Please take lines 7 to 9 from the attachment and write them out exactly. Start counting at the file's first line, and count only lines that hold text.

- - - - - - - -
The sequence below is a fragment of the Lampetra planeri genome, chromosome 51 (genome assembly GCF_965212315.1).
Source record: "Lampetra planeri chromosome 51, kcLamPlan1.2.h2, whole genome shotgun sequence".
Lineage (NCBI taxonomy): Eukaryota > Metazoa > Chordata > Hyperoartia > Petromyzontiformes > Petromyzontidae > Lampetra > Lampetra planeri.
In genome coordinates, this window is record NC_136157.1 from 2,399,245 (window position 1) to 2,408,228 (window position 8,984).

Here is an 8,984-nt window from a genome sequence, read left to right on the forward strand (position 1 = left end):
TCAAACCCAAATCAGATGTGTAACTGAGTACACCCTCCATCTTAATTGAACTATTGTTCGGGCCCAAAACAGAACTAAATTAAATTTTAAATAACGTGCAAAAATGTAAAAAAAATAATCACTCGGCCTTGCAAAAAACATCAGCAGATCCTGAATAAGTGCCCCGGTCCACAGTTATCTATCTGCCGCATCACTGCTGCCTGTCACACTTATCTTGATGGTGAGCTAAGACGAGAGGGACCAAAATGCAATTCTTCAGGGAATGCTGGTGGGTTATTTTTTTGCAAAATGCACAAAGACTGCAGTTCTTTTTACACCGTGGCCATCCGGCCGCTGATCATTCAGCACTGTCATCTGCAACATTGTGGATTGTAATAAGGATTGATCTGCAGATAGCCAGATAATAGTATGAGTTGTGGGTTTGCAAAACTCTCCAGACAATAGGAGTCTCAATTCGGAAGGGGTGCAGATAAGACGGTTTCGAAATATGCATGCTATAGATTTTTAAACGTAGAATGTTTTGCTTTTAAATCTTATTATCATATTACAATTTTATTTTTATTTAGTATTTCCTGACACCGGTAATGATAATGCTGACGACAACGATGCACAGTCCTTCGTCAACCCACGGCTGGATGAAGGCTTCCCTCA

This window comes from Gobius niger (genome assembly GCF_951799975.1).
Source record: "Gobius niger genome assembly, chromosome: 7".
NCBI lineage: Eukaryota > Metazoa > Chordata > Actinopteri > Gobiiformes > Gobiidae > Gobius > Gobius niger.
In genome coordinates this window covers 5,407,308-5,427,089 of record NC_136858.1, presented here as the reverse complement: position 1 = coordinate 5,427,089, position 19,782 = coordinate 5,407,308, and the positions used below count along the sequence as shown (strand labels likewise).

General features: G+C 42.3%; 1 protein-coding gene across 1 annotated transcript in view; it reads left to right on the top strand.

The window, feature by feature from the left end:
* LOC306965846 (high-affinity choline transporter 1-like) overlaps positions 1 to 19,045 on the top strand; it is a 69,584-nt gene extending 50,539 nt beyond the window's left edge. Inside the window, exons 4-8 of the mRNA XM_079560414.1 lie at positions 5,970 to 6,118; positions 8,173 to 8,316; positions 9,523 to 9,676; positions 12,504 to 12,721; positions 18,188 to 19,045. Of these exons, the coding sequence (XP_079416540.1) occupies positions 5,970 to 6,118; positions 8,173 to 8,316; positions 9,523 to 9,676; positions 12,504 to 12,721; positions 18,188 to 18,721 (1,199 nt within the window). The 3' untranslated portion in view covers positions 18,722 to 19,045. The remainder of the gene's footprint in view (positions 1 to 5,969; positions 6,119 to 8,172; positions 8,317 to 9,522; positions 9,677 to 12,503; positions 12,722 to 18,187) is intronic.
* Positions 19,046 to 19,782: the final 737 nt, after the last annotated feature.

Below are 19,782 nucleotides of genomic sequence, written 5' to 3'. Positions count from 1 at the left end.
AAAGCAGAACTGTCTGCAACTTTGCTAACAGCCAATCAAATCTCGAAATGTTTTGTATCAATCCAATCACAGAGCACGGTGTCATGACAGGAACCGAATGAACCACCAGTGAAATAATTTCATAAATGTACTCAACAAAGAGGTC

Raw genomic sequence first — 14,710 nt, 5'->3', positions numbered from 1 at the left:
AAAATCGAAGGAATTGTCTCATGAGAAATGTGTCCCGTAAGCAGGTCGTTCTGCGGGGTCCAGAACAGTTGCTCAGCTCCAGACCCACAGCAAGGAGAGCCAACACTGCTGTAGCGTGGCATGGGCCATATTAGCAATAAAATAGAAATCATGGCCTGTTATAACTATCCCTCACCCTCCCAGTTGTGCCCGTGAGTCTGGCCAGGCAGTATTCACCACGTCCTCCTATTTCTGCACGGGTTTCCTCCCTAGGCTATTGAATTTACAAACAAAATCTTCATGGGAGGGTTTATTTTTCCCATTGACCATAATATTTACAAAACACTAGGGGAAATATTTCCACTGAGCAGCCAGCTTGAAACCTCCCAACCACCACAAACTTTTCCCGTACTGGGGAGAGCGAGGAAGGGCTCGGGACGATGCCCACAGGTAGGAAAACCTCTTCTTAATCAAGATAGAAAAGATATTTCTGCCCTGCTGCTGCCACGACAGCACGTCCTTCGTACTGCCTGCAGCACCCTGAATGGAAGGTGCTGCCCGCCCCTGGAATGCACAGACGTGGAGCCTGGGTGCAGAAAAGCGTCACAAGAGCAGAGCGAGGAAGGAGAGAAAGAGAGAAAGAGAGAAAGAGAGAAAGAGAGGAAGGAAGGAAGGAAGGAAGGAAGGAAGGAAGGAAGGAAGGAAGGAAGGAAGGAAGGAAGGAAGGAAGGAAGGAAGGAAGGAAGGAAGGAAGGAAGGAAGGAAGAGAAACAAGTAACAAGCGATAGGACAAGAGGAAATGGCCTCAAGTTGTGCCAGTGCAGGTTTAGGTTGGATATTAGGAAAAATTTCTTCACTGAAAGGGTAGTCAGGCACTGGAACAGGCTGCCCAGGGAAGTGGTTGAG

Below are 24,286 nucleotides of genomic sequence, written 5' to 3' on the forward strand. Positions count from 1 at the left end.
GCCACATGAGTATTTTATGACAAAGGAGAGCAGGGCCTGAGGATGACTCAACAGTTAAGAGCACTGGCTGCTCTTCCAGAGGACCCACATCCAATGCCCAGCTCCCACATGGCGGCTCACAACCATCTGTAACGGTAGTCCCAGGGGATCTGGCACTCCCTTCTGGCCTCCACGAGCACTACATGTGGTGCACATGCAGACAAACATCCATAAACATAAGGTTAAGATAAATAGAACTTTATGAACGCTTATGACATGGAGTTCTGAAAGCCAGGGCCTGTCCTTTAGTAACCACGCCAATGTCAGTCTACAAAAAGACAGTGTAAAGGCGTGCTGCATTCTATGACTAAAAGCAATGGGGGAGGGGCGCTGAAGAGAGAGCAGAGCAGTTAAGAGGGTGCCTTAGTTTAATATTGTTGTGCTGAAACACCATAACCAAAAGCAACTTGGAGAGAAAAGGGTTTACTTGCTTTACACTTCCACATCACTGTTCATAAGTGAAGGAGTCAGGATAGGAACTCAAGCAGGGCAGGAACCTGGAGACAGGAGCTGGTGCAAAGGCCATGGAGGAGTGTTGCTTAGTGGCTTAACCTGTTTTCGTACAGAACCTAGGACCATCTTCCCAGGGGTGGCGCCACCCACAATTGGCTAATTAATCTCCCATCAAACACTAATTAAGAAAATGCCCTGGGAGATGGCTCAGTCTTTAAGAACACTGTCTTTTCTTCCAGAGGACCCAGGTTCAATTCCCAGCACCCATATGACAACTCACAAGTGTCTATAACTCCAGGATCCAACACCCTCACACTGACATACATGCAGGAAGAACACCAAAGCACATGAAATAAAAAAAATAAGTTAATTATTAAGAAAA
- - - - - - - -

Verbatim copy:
This window comes from Gobius niger (genome assembly GCF_951799975.1).
Source record: "Gobius niger genome assembly, chromosome: 7".
NCBI lineage: Eukaryota > Metazoa > Chordata > Actinopteri > Gobiiformes > Gobiidae > Gobius > Gobius niger.